7. Carefully pour hot water into the pan, taking care to not splash it into the ramekins. The water bath should be about halfway up the sides of the ramekins. Transfer the water bath pan to the preheated oven and bake for 35 to 40 minutes, or until custards are just barely jiggly. They will continue to cook when you remove the pan from the oven. Allow the pan to cool until you’re comfortable handling them. Remove the ramekins and cool on a rack, then cover and transfer them to the refrigerator for several hours to overnight.
  8. To finish the crème brûlée, remove ramekins from the fridge about 20 minutes before you’re ready to serve. Sprinkle about two teaspoons of maple sugar over the entire surface of each custard. Use a kitchen torch to caramelize the sugar evenly. Sprinkle an additional teaspoon onto each, and torch again. Allow the crème brûlées to cool for at least a minute so the melted sugar will harden and create the beautiful, shiny crust.

I’m thinking that maybe I need to make this again. You know, just to be sure.


Pumpkin Spice Tiramisu

If I told you that you could serve up a pumpkin spice dessert for Thanksgiving that was creamy, indulgent, no-bake, no-cook and easy to prepare ahead with no special tools—well, you’d probably think I was lying or, at least, overpromising, right? But the proof is right there in the picture, and this tiramisu achieves all of that and then some.

As I surmised when I made the chocolate-cherry tiramisu at Valentine’s Day this year, the classic Italian dessert is basically a dressed-up version of an ice-box cake. Layers of sweetened mascarpone cream and espresso-soaked delicate ladyfingers are accented with a hint of rum or brandy, and dusted with pure cocoa for a chocolate-y finish. I am a huge fan of tiramisu, and I enjoyed it most recently in its traditional Italian style when my friend, Peg, and I traveled up to West Virginia and Ohio for the Fiesta Factory tent sale.

But I came home thinking, “why couldn’t I give this scrumptious dessert a little Thanksgiving twist?” And so I did. Note that I have made several substitutions from a typical tiramisu recipe:


The recipe is made with raw egg yolks, so if you have health concerns about that, I’d encourage you to seek out an eggless or cooked egg recipe, or perhaps consider using pasteurized eggs. Also, planning ahead is more of a requirement than a convenience, as tiramisu improves after a 24-hour setup time. If you’re going to try the recipe for Thanksgiving, you might want to make it a couple of evenings ahead.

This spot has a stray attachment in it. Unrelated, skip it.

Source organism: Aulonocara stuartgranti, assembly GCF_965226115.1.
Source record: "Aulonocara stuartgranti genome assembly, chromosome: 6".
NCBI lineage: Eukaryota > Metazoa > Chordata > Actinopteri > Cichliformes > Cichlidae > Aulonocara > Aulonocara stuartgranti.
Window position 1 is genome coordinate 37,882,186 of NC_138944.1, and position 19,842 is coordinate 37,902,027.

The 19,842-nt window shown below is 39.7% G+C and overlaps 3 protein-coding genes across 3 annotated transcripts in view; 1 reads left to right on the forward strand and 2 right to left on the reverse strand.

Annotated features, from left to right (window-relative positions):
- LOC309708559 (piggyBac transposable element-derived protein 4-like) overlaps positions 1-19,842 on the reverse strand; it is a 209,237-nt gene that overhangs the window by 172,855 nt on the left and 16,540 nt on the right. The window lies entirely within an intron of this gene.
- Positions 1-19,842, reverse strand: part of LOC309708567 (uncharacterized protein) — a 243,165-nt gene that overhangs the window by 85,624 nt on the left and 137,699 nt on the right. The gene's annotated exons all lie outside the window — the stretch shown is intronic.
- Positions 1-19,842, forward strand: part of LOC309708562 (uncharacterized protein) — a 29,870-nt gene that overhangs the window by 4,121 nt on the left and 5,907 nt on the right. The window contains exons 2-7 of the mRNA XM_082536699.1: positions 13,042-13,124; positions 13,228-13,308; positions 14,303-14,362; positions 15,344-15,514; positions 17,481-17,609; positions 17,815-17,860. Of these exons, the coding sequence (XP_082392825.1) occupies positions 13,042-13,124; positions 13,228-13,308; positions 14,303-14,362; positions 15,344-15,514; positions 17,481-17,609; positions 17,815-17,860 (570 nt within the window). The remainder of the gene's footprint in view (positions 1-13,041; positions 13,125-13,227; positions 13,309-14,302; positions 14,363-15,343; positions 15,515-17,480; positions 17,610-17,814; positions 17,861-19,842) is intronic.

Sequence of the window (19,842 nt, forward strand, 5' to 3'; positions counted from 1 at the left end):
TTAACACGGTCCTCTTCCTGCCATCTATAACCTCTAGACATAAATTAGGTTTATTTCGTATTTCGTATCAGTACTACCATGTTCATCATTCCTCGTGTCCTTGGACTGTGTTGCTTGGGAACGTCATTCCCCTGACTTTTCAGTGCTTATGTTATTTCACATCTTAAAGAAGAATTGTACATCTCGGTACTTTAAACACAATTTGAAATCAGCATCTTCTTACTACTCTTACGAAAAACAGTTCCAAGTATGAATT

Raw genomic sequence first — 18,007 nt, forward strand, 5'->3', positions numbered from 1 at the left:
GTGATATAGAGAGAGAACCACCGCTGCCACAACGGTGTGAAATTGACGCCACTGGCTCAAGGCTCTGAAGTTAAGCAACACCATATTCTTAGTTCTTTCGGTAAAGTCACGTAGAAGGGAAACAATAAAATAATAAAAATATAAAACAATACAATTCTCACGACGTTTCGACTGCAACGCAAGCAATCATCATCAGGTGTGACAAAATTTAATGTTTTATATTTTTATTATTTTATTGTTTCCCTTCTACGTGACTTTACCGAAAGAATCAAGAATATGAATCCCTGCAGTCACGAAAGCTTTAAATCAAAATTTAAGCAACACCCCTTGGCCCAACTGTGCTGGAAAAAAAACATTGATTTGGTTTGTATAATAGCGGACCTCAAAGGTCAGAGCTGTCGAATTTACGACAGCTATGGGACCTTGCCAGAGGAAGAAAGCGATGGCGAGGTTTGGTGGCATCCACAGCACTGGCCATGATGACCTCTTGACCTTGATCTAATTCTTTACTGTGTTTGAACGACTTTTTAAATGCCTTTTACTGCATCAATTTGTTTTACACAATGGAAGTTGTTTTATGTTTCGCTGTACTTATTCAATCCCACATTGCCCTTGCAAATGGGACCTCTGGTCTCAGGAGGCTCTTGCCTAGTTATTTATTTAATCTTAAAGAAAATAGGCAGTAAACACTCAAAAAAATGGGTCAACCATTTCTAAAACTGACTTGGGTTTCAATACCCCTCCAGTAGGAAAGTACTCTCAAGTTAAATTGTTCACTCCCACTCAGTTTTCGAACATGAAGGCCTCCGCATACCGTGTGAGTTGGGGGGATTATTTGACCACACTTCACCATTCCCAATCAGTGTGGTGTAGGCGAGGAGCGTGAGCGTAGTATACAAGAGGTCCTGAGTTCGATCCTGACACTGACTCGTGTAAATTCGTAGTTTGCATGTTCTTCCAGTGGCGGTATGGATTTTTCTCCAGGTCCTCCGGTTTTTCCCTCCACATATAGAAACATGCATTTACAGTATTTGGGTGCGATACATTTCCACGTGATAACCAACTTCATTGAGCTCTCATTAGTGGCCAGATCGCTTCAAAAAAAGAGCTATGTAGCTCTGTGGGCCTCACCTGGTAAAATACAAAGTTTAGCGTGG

Ingredients (6 generous servings)

3 egg yolks, room temperature*

2 Tbsp. maple sugar (or use superfine if you can’t find maple)

8 oz. tub mascarpone, room temperature

5 Tbsp. Trader Joe’s pumpkin butter*

1 tsp. real vanilla extract

4 Tbsp. Pumking whiskey, divided* (see notes)

1 1/2 cups brewed light roast cacao with cinnamon*

7 oz. package ladyfingers (this might be labeled as biscotti savoiardi)

2 Tbsp. maple sugar, mixed with 1/4 tsp. ground cinnamon and 1/4 tsp. pumpkin pie spice


*Notes

The egg yolks should be room temperature for this recipe, but it is easier to separate the eggs when they are cold from the fridge. Save the whites for your weekend omelet.

If you don’t have access to a Trader Joe’s store, any other brand of pumpkin butter will work just fine. Homemade would be even better!

I found the Pumking Whiskey completely by chance when my husband and I traveled through New Jersey and Connecticut at the end of summer, and it’s a real treat. Distribution from this craft distillery is limited, but readers in the northeast U.S. should have little trouble finding it. Otherwise, go with spiced light rum, or perhaps even Frangelico.

My first impressions of the Crio Bru brewed cacao were only so-so, but I’ve grown to really enjoy this as an occasional alternative to coffee. Since the time I first discovered the company, it has added an array of new seasonal flavors, and the cinnamon is one of my favorites. It’s a limited edition that is currently only available in a sample pack, but the company just added another flavor—you guessed it, pumpkin spice!